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Antimutagenic effects of lichen Pseudovernia furfuracea (L.) Zoph. extracts against the mutagenicity of aflatoxin B-1 in vitro

Department of Biology, Faculty of Sciences, Atatürk University, Erzurum, Turkey.
Toxicology and Industrial Health (Impact Factor: 1.71). 10/2010; 26(9):625-31. DOI: 10.1177/0748233710377779
Source: PubMed

ABSTRACT The aim of this study was to investigate the effects of methanol, acetone, n-hexane and ether extracts obtained from Pseudovernia furfuracea on genotoxicity and total antioxidant capacity (TAC) in cultured human blood cells intoxicated with aflatoxin B(1) (AFB(1)). Sister chromatid exchange (SCE) and micronucleus (MN) tests were used for genotoxic influences estimation. In both the test systems, it was observed that P. furfuracea extracts suppressed the mutagenic effects of AFB(1) due to the type of extracts added to the cultures. Furthermore, a significant reduction in plasma TAC was observed after AFB(1) treatment. Interestingly, the methanol and acetone extracts of the lichen recovered AFB(1)-induced TAC inhibition. The order of extracts of anti-genotoxicity efficacy against AFB(1) was methanol, acetone, ether and n-hexane, respectively. In conclusion, P. furfuracea has been shown to modulate the adverse effects of AFB(1) in human blood cells for the first time.

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    • "Some recent studies have also showed that secondary metabolites from lichens induce apoptosis in colon [7] [8] and prostate [9] cancers. Lichens have long been investigated for biological activities; mainly antimicrobial but also antitumor, antiviral, allergenic, plant growth inhibitory, antiherbivore, and enzyme inhibitory [10], more recently, antioxidant and anti-genotoxic activities [11] [12]. "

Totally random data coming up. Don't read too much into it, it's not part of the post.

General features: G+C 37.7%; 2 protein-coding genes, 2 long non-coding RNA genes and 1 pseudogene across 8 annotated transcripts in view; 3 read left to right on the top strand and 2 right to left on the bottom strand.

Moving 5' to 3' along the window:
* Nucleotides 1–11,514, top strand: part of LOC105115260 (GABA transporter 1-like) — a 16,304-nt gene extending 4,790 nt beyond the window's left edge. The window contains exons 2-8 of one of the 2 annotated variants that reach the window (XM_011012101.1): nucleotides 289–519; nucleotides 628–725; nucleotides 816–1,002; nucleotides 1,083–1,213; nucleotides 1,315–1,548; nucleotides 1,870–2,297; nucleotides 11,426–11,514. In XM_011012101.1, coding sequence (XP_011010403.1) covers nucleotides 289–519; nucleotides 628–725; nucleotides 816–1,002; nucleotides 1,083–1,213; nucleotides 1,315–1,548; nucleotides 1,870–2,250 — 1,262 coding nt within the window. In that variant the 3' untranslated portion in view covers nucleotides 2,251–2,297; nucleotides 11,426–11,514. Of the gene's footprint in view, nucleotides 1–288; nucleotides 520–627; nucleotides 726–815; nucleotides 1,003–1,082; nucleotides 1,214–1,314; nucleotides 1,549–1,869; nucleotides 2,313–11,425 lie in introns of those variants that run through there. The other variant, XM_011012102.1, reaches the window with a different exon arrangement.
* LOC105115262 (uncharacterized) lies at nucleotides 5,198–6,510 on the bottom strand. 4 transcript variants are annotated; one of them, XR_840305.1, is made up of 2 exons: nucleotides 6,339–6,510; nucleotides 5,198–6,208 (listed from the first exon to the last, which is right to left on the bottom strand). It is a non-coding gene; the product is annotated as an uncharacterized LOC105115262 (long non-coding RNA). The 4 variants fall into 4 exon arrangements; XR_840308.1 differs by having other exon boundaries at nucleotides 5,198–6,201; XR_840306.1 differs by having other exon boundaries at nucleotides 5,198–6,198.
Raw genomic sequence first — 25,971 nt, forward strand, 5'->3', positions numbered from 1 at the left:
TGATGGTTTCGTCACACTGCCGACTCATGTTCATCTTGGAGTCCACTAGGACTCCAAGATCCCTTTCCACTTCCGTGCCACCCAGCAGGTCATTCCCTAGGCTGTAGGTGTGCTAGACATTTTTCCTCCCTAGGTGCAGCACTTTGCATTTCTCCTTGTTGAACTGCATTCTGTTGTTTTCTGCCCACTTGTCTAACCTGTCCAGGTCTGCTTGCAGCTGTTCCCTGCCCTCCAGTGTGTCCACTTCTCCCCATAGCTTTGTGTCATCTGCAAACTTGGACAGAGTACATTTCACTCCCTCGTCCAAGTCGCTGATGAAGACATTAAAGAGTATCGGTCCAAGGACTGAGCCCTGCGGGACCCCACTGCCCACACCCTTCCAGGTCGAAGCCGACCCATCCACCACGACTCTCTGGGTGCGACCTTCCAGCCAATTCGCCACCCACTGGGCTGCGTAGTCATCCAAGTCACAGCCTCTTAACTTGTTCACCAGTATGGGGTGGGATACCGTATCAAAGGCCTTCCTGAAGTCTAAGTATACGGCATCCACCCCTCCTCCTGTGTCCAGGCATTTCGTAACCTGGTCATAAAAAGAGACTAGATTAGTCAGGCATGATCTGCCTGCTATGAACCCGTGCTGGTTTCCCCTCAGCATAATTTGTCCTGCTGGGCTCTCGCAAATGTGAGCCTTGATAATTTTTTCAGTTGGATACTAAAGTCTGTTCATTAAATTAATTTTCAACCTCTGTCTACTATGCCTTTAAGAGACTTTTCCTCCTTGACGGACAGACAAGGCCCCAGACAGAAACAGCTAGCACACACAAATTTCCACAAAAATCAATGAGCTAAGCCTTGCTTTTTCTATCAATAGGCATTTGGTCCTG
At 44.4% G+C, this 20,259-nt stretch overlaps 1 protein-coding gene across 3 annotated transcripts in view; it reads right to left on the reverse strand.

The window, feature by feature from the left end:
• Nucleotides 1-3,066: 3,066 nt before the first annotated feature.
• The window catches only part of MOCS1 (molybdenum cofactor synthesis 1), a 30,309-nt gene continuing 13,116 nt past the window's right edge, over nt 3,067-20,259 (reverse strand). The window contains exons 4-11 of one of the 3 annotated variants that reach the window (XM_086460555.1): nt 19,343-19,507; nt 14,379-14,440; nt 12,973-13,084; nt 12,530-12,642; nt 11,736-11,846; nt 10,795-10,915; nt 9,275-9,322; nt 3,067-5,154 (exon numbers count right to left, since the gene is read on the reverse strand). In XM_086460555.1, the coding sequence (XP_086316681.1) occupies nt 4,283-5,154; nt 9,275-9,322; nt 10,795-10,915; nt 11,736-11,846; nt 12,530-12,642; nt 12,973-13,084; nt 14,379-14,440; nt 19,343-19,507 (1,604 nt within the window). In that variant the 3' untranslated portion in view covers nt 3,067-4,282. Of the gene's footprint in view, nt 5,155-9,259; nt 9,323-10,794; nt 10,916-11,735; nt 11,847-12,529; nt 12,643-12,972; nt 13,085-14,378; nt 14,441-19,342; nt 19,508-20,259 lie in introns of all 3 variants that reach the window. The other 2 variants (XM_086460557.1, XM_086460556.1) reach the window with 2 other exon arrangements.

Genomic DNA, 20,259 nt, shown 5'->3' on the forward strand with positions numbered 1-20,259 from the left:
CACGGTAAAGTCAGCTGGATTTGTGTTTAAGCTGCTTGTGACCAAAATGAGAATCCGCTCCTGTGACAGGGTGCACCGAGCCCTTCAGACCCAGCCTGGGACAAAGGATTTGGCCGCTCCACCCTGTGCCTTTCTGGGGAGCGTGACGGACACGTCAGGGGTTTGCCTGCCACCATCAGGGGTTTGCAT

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    ABSTRACT: Carvacrol (CVC), a major constituent of genera Origanum and Thymus, is such a substance that has attracted attention because of its wide variety of beneficial biological activities such as antibacterial, antifungal, and anticancer effects. However, there are limited data on the cytogenetic and antioxidant effects of CVC in cultured human blood cells. The aim of this study was to investigate for the first time the genetic, oxidative, and cytotoxic effects of CVC in cultured human blood cells (n = 5). Human blood cells were treated with CVC (0-200 mg/L) for 24 and 48 h and then cytotoxicity detected by lactate dehydrogenase (LDH) release and (3-(4,5-dimethyl-thiazol-2-yl) 2,5-diphenyltetrazolium bromide) (MTT) assay, while DNA damage was also analyzed by micronucleus (MN) assay, chromosomal aberration (CA) assay and 8-oxo-2-deoxyguanosine (8-OH-dG) level. In addition, biochemical parameters (total antioxidant capacity [TAC] and total oxidative stress [TOS]) were examined to determine the oxidative effects. The results of LDH and MTT assays showed that CVC (at concentrations above 100 mg/L) decreased cell viability. In our in vitro test systems, it was observed that CVC had no mutagenic effects on human lymphocytes. On the other hand, CVC (at 50, 75, and 100 mg/L) treatment caused statistically important (p < 0.05) increases in TAC and TOS levels (at 150 and 200 mg/L) on human lymphocytes. In conclusion, CVC can be a new resource of therapeutics as recognized in this study with their nonmutagenic and antioxidant features.
    Toxicology and Industrial Health 11/2013; DOI:10.1177/0748233713506771 · 1.71 Impact Factor